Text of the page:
<body><script type="text/javascript"> function setAttributeOnload(object, attribute, val) { if(window.addEventListener) { window.addEventListener('load', function(){ object[attribute] = val; }, false); } else { window.attachEvent('onload', function(){ object[attribute] = val; }); } } </script> <div id="navbar-iframe-container"></div> <script type="text/javascript" src="https://apis.google.com/js/plusone.js"></script> <script type="text/javascript"> gapi.load("gapi.iframes:gapi.iframes.style.bubble", function() { if (gapi.iframes && gapi.iframes.getContext) { gapi.iframes.getContext().openChild({ url: 'https://www.blogger.com/navbar.g?targetBlogID\x3d10515331\x26blogName\x3dUCCtruths\x26publishMode\x3dPUBLISH_MODE_BLOGSPOT\x26navbarType\x3dTAN\x26layoutType\x3dCLASSIC\x26searchRoot\x3dhttps://ucctruths.blogspot.com/search\x26blogLocale\x3den_US\x26v\x3d2\x26homepageUrl\x3dhttp://ucctruths.blogspot.com/\x26vt\x3d-6666421299467775599', where: document.getElementById("navbar-iframe-container"), id: "navbar-iframe" }); } }); </script>


Every denomination needs one of these...

A Kingdom Right Here On Earth

Wednesday, October 10, 2007

By Pastor Ted Weis, Congregational Church, Little River, KS

"I want all of you to pray that I can be an instrument of God... We're going to keep on praising together. I am confident that we can create a Kingdom right here on Earth."

Which candidate for President made this statement over the weekend?

Was it former Baptist preacher Mike Huckabee? Nope.

Could it have been the dedicated Mormon and Republican Mitt Romney? No.

How about social conservative and Catholic Sam Brownback? It's not him either.

Or, John McCain, a former Episcopalian and now Baptist? Wrong again.

It was none other than Barack Obama, Democratic hopeful and United Church of Christ (UCC) member.

Obama made the remark during a 15 minute speech at Pentecostal megachurch Redemption World Outreach Center, in Greenville, South Carolina, on Sunday, October 7.

Create a Kingdom right here on Earth.

Now if George Bush (or any front running Republican) made this statement, the media pundits would be in a foaming frenzy of outrage and condemnation:
Why, he wants to turn the United States into a theocracy!
Instead, the media commentators are giving Obama a pass. Liberal policies will do that.

Still, it's interesting listening to Obama's religious rhetoric on the campaign trail and comparing it to the way faith is typically expressed within his denomination.

For instance, Obama told the multicultural audience at Redemption World Outreach about his work years ago in Chicago as a community organizer of churches:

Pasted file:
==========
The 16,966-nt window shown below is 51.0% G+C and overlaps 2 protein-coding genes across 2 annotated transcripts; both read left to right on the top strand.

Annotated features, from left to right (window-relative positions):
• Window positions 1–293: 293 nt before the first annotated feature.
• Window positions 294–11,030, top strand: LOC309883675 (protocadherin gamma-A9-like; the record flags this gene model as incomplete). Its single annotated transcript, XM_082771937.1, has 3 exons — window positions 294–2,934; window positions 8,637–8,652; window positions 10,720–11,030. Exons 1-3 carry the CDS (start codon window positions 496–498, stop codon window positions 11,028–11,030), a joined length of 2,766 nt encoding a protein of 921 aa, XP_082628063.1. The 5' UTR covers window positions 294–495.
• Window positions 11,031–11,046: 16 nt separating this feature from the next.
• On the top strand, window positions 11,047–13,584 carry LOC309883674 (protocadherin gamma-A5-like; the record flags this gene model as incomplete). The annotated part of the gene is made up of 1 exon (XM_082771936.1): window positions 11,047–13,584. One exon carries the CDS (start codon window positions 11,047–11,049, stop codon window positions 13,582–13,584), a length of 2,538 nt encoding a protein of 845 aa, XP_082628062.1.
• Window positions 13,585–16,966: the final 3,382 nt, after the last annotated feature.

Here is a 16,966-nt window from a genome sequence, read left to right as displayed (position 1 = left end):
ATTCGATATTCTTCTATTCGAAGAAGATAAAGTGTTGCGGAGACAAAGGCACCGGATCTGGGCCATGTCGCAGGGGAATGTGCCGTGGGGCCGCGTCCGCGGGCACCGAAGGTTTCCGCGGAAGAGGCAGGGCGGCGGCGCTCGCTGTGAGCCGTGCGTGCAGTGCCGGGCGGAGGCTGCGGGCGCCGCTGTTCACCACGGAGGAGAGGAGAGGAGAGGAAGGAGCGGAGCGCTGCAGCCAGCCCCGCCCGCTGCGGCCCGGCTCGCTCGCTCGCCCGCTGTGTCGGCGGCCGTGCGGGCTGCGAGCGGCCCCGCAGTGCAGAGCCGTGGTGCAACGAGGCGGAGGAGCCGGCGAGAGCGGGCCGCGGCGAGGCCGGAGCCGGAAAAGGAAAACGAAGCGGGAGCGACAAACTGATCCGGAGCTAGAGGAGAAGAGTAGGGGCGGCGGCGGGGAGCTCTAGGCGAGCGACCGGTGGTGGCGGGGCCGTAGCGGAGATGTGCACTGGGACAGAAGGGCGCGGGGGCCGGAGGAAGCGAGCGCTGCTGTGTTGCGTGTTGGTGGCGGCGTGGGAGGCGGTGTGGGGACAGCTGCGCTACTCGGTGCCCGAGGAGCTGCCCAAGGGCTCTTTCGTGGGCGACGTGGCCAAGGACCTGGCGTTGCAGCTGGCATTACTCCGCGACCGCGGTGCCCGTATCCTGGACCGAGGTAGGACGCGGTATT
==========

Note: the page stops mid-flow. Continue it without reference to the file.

I thought I was coming to save a ministry but in fact I was being saved, and I accepted Jesus Christ into my life.
When do you hear anything like that at United Church of Christ meetings? Talk of redemption and salvation through Jesus? Frankly, it'd do the UCC a lot of good. But that's the language of conservatives and evangelicals, who'd appreciate this saying from Obama-- that is, if he wasn't a liberal:
These days, when people ask me, ‘What role does religion play in your work?’ – You’re running for president of the United States, the leader of the free world. What role does faith play? It plays every role.
Every role?

Again, does anyone hear this kind of talk within the UCC? If a Republican said this, how many UCC people would be-- let's put it in political terms-- deeply concerned?

On the other hand, Obama paints a vision of unity where people from all sides join together to solve common problems:
As I travel around the country I feel hopeful and optimistic. There's God's spirit in each and everyone of us that's waiting to be released and to be let out... He wants us to join together and break the partisan divisions.
That certainly is UCC language, a hope expressed in the logo, "That They May All Be One" (John 17:21).

With his religious campaign rhetoric, Obama is reestablishing something Democrats have ignored for years-- the relationship between faith and politics. Whether Obama's strategy of reaching a broad spectrum of Christians succeeds or not, op-ed columnist Michael Gerson of the Washington Post has some good advice for any politician who seeks to baptize their agenda in religious rhetoric:
The essential humanism of Christianity requires an active, political concern about human dignity and the rights of the poor and weak. But faith says little about the means to achieve those ideals. The justice of welfare reform or tax cuts or moving toward socialized medicine is measured by the outcome of these changes. And those debates cannot be short-circuited by the claim "Thus sayeth the Lord," spoken by the Christian Coalition or the United Church of Christ.
Create a Kingdom right here on Earth. How?

That is why we have elections.


posted by Living the Biblios, Wednesday, October 10, 2007


I am not sure what this blog is about. But I disagree that a liberal politician gets a pass for bringing in God. As a matter of fact, many of the far left do not agree that God has any role in politics. Those who do typically claim that God affects their lives and the world around them, but it is up to each person to come to their own conclusion about that.

I really think you are comparing apples to oranges here and it shows.
commented by Blogger the prisoner, 2:01 PM  

Add a comment